I am writing to seek your opinion on a patient who has been treated and followed up by one of my colleagues and recently I was involved in his management. A detailed medical report is attached but briefly he is a 33-year-old man who had papillary thyroid cancer of 4.5 cm size with lymph node mets. He underwent total thyroidectomy and bilateral modified neck dissection in May 1999. He was subsequently treated with 136 mci iodine-131 for local neck uptake and unsuppressed Tg of 0.7 mcg/l. His follow up was marked by slightly elevated unsuppressed Tg levels ( 2.7 and 3.5 mcg/l) but negative diagnostic WBS and essentially negative US examinations. In June 2002, his Tg rose to 1.4 mcg/l while he was on 0.2 mg L-thyroxine. In October 2002, Tg was 29 mcg/l off treatment. Radioiodine Whole body scan is negative but US showed 5 and 8 mm right cervical lymph nodes and FNA from one of them was positive. PET scan showed uptake in the lower neck but no other uptake. CT chest showed no lung mets. The question basically is what would you recommend at this stage?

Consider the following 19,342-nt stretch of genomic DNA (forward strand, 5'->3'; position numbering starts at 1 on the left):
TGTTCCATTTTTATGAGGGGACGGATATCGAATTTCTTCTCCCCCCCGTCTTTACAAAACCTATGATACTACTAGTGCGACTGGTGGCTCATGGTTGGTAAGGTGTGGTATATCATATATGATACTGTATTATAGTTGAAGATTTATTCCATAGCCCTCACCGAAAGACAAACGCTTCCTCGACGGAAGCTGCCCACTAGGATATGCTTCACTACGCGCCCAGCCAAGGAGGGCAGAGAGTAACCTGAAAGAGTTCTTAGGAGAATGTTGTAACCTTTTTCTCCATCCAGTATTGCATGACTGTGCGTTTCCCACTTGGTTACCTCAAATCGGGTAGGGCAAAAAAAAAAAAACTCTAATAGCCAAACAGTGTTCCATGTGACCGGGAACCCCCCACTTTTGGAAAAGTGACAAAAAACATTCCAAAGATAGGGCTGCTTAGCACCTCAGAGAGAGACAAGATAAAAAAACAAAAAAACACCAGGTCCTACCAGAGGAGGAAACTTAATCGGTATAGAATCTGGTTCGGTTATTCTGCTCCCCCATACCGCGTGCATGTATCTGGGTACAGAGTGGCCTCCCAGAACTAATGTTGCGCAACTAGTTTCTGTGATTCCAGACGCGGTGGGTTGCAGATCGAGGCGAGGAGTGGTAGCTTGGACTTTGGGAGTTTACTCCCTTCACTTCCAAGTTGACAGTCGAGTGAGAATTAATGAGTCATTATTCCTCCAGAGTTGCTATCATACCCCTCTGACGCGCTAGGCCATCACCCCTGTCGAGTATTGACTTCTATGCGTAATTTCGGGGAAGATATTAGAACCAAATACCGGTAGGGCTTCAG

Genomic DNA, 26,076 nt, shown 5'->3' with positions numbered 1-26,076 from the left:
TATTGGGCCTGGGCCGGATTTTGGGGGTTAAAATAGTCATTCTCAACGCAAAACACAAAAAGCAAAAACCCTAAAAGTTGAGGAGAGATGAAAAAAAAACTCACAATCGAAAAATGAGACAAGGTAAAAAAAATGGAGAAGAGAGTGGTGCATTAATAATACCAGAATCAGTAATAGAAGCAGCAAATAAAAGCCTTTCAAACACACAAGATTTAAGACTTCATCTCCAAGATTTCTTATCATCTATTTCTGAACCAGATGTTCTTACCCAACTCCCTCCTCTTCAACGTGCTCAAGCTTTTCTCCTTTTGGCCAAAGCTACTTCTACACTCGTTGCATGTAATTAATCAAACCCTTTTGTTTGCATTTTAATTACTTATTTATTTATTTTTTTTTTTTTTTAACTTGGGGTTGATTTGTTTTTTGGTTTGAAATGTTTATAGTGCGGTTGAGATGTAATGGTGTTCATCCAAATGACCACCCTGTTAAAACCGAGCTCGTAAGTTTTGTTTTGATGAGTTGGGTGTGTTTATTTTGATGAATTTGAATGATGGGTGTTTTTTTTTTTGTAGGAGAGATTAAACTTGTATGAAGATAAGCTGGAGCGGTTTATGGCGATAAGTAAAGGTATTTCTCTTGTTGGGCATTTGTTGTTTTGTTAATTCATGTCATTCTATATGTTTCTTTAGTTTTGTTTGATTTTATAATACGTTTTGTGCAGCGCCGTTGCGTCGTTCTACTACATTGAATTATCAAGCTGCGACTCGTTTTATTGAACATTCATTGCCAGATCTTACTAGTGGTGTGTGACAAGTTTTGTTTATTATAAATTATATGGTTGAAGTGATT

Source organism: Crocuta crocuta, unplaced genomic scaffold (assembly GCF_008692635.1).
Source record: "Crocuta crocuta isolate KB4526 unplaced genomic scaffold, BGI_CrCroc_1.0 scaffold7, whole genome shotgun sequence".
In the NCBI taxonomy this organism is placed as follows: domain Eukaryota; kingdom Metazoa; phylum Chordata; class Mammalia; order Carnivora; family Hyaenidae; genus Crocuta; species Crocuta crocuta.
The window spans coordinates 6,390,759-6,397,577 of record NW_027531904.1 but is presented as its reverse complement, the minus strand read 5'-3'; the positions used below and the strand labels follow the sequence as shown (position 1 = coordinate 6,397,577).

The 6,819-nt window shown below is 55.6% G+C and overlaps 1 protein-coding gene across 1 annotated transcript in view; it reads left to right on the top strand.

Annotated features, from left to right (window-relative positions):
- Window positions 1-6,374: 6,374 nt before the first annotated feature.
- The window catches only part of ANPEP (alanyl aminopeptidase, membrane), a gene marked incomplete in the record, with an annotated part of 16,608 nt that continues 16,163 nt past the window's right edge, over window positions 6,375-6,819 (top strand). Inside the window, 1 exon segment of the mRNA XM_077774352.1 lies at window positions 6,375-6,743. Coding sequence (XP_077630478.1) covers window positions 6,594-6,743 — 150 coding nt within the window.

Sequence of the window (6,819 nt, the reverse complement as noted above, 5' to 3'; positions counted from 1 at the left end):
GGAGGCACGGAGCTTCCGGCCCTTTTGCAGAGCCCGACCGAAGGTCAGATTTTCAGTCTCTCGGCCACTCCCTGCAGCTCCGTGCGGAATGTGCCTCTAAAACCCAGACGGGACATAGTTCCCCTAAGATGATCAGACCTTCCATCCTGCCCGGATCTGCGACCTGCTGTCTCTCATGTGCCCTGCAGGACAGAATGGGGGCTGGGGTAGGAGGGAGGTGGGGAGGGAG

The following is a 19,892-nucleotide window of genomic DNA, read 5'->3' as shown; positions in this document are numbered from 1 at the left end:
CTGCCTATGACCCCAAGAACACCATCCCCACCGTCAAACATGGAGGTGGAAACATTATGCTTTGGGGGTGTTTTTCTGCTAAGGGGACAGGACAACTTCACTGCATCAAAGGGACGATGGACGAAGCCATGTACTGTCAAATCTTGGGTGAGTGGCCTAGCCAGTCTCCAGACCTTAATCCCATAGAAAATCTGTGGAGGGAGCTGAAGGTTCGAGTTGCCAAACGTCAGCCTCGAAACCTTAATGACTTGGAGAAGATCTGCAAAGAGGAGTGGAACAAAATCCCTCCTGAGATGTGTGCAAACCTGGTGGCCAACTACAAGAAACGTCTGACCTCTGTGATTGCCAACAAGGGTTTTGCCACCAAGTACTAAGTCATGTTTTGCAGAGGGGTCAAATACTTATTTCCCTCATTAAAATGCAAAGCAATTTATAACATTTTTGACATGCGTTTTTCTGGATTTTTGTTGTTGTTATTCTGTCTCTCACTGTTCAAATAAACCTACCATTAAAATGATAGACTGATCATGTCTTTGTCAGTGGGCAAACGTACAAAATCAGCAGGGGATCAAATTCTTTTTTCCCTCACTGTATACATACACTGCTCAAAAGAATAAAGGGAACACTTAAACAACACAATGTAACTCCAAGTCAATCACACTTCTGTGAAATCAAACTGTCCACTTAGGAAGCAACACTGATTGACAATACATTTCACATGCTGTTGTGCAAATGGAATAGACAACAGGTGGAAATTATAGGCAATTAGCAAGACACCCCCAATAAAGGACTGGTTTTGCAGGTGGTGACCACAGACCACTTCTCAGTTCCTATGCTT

Thank you in advance for your help.
Ali Alzahrani, M.D.
King Faisal Specialist Hospital & Research Center
MBC-46, P.O. BOX 3354
Riyadh 11211, Saudi Arabia
Your patient has residual tumor at least in neck node(?s). Possibly the nodes would take up RAI and be treated to some extent by a large RAI dose at this point. This approach is followed by some physicians when the source of the TG is unknown. However I would favor first removal of the known positive node (or more likely nodes) by surgery. The stimulated TG of 29 indicates a significant amount of functioning tumor, so the neck nodes may be only part of the problem. If the TG remains signficantly elevated after node resection, and no other source can be identified by neck MRI and US, and his chest CAT is negative, RAI therapy may then be appropriate. You may also want to do abdominal CAT and bone scan in your survey for mets. Of course the value of treating such TG levels “blindly” with large doses of RAI is still debated, but your patient is young and thus aggressive therapy is reasonable.
Leslie J De Groot,MD